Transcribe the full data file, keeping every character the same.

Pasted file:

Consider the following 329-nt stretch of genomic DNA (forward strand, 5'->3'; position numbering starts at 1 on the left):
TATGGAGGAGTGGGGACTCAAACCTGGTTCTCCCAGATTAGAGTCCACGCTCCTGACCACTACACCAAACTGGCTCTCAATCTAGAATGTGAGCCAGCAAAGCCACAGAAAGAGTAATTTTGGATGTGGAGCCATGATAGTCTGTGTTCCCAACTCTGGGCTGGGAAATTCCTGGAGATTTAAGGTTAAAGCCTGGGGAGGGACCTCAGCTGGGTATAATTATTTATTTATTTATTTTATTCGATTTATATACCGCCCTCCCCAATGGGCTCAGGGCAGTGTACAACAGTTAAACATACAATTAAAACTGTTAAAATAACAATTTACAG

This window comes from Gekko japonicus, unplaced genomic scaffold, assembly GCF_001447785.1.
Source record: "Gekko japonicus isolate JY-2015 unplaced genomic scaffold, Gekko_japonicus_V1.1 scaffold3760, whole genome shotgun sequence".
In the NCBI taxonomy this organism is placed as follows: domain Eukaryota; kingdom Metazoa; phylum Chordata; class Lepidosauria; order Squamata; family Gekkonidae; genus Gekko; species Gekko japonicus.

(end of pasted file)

Consider the following 329-nt stretch of genomic DNA (forward strand, 5'->3'; position numbering starts at 1 on the left):
TATGGAGGAGTGGGGACTCAAACCTGGTTCTCCCAGATTAGAGTCCACGCTCCTGACCACTACACCAAACTGGCTCTCAATCTAGAATGTGAGCCAGCAAAGCCACAGAAAGAGTAATTTTGGATGTGGAGCCATGATAGTCTGTGTTCCCAACTCTGGGCTGGGAAATTCCTGGAGATTTAAGGTTAAAGCCTGGGGAGGGACCTCAGCTGGGTATAATTATTTATTTATTTATTTTATTCGATTTATATACCGCCCTCCCCAATGGGCTCAGGGCAGTGTACAACAGTTAAACATACAATTAAAACTGTTAAAATAACAATTTACAG

This window comes from Gekko japonicus, unplaced genomic scaffold, assembly GCF_001447785.1.
Source record: "Gekko japonicus isolate JY-2015 unplaced genomic scaffold, Gekko_japonicus_V1.1 scaffold3760, whole genome shotgun sequence".
In the NCBI taxonomy this organism is placed as follows: domain Eukaryota; kingdom Metazoa; phylum Chordata; class Lepidosauria; order Squamata; family Gekkonidae; genus Gekko; species Gekko japonicus.